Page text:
Once you've made it over one of the bridges guarding the Cape Cod Canal -- or bypassed the bridges by flying or boating in -- getting around is relatively easy. Traveling by car does offer the greatest degree of flexibility, although you'll probably wish no one else knew that. Traffic is frustrating enough, but parking is yet another problem. In densely packed towns, such as Provincetown, finding a free, legal space is like winning the lottery. Parking is also problematic at many beaches. Some are closed to all but residents, and visitors will almost always have to pay a day rate of about $10 to $20. Renters staying a week or longer can arrange for a discounted weeklong or month-long sticker through the local town hall (you'll probably need to show your lease, as well as your car registration). You can usually squeeze into the Cape Cod National Seashore lots if you show up early (by 9am); here the fee is only $15 a day, or $45 per season.
Further complicating the heavy car traffic on the Cape is the seemingly disproportionate number of bad drivers. A few key traffic rules: A right turn is allowed at a red light after stopping, unless otherwise posted. In a rotary (think traffic circle with Boston drivers), cars within the circle have the right of way until they manage to get out. Four-way stops call for extreme caution or extreme courtesy, and sometimes both.
Rental cars are available at the Hyannis Airport and at branch offices of major chains in several towns. The usual maze of rental offers prevails. Almost every rental firm tries to pad its profits by selling loss-damage waiver (LDW) insurance at a cost of $8 to $15 extra per day. Before succumbing to the hard sell, check with your insurance carrier and credit card companies; chances are you're already covered. If not, the LDW may prove a wise investment. Exorbitant charges for gasoline are another ploy to look out for; be sure to top off the tank just before bringing the car in.
Certain car rental agencies have also set maximum ages or may refuse to rent to those with bad driving records. If such restrictions might affect you, ask about requirements when you book to avoid problems later.
It's worthwhile to call around to the various rental companies to compare prices and to inquire about any discounts available (members of AAA or AARP, for instance, may be eligible for reduced rates). The national companies represented on the Cape and islands include Avis (tel. 800/331-1212), Budget (tel. 800/527-0700), Hertz (tel. 800/654-3131), National (tel. 800/227-7368), and Thrifty (tel. 800/367-2277).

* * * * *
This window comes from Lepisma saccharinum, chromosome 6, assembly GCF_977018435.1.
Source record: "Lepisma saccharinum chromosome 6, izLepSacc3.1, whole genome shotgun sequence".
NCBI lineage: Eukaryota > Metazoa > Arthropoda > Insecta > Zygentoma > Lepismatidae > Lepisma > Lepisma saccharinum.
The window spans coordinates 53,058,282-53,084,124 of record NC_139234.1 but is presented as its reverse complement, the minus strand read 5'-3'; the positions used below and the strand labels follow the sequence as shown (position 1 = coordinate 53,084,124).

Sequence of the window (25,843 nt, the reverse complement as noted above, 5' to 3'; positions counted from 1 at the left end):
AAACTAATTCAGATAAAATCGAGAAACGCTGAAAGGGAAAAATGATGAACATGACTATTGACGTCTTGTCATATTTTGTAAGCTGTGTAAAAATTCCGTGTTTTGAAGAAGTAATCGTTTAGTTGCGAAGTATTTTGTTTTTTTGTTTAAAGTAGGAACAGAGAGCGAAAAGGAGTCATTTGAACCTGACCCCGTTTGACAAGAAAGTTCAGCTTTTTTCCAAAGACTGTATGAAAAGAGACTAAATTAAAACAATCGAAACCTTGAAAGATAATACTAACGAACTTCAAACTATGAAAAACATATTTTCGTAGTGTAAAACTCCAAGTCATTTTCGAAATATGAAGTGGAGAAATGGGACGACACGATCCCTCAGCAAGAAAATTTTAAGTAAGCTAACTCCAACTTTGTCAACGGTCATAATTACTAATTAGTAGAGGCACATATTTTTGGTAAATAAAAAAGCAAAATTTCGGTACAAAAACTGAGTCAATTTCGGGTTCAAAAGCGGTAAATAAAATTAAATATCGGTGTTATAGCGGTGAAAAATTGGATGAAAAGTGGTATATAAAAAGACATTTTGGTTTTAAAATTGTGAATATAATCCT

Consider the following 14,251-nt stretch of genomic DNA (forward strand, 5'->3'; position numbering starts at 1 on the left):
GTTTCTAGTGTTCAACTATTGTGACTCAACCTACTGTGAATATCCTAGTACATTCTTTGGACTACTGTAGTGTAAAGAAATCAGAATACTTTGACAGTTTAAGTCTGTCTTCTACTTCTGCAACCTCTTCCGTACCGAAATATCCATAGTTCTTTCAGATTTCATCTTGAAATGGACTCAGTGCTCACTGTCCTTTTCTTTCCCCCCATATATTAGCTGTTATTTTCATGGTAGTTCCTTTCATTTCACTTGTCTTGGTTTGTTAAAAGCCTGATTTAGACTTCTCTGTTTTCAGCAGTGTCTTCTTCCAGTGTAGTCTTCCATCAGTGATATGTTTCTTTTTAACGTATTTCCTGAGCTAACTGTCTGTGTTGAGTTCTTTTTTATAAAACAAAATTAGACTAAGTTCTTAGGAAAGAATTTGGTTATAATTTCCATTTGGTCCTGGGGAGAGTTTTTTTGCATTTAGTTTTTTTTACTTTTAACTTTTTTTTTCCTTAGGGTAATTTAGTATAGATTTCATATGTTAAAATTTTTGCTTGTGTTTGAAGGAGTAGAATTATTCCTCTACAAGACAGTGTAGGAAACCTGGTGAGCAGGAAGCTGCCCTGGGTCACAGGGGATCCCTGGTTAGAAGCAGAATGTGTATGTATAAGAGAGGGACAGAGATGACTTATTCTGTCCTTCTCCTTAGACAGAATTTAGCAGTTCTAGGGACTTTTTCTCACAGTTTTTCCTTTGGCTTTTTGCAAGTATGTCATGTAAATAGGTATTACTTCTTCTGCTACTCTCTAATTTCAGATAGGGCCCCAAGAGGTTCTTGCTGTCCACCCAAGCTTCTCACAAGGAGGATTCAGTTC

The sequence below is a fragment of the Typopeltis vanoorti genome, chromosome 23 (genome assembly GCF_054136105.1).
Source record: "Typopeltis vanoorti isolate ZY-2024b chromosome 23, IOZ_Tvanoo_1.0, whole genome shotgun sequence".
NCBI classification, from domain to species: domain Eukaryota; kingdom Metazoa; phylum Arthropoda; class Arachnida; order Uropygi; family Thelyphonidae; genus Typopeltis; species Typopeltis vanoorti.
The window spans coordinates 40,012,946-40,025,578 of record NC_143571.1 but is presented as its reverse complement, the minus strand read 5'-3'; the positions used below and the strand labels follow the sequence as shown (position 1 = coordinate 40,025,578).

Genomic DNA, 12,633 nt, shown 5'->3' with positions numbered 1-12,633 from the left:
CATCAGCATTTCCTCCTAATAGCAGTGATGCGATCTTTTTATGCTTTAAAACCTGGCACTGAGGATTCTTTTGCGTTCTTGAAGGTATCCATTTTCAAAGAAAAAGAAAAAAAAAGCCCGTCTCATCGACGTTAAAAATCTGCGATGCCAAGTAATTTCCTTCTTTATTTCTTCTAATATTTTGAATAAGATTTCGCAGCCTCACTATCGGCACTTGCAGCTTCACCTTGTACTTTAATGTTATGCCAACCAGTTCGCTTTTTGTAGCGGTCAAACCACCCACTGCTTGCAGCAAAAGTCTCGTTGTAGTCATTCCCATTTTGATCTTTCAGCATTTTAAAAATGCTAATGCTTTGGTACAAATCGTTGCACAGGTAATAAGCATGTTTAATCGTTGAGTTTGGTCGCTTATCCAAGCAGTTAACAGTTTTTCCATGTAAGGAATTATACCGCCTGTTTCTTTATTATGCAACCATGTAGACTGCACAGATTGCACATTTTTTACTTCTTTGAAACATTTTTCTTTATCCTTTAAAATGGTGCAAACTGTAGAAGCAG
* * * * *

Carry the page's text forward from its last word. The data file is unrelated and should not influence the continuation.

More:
Internet resources can make comparison-shopping easier. Travelocity (www.travelocity.com) and Expedia (www.expedia.com) help you compare prices and locate car rental bargains from various companies nationwide. They will even make your reservation for you once you've found the best deal. Also check out BreezeNet.com, which offers domestic car rental discounts with some of the most competitive rates around. For additional car rental agencies,
If you're visiting from abroad and plan to rent a car in the United States, keep in mind that foreign driver's licenses are usually recognized in the U.S., but you may want to consider obtaining an international driver's license.
To discourage congestion and provide a pleasant experience, a growing number of towns offer free or low-cost in-town shuttles in season. You'll find such services in Falmouth, Woods Hole, Mashpee, Hyannis, Dennis, Yarmouth, Harwich, Martha's Vineyard, and Nantucket. Each town's chamber of commerce can fill you in, or call the Cape Cod Regional Transit Authority (tel. 800/352-7155; www.capecodtransit.org).
The bicycle is the ideal conveyance for the Cape and islands, for distances great and small. The Cape has some extremely scenic bike paths, including the glorious Cape Cod Rail Trail, which meanders through seven towns for more than 25 miles. Two wheels are the best way to explore Nantucket's flat terrain, and scenic bike routes run through all six towns on Martha's Vineyard. You'll find a rental shop in just about every town -- or better yet, bring your own.
Helmets for Your Health! -- There's one key health precaution you can take if you plan to do any bicycling while on the Cape and islands: Wear a helmet. In Massachusetts children 12 and under are required to wear one. All the good bike shops rent helmets as well, and those few extra bucks could save your life.
They're legal on the islands and can be rented at many bicycle shops, but locals loathe them: They're noisy, polluting, traffic-clogging, and a menace both to their riders and to innocent bystanders. In other words, caveat emptor, and expect dirty looks.
You'll find taxi stands at most airports and ferry terminals. The islands also offer jitney services with set rates, such as Adam Cab, on Martha's Vineyard (tel. 800/281-4462 or 508/627-4462), and Chief's Cab, on Nantucket (tel. 508/284-8497). Several offer bike racks or can arrange for bike transportation with advance notice -- call around until you find what you need. Some companies offer sightseeing tours. Among the larger taxi fleets on the Cape are Falmouth Taxi (tel. 508/548-3100), Hyannis Taxi Service (tel. 508/775-0400), and Provincetown's Mercedes Cab (tel. 508/487-3333), which delivers elegance at no extra charge. Other cab companies are listed in the Yellow Pages, as are limousine liveries.
Note: This information was accurate when it was published, but can change without notice. Please be sure to confirm all rates and details directly with the companies in question before planning your trip.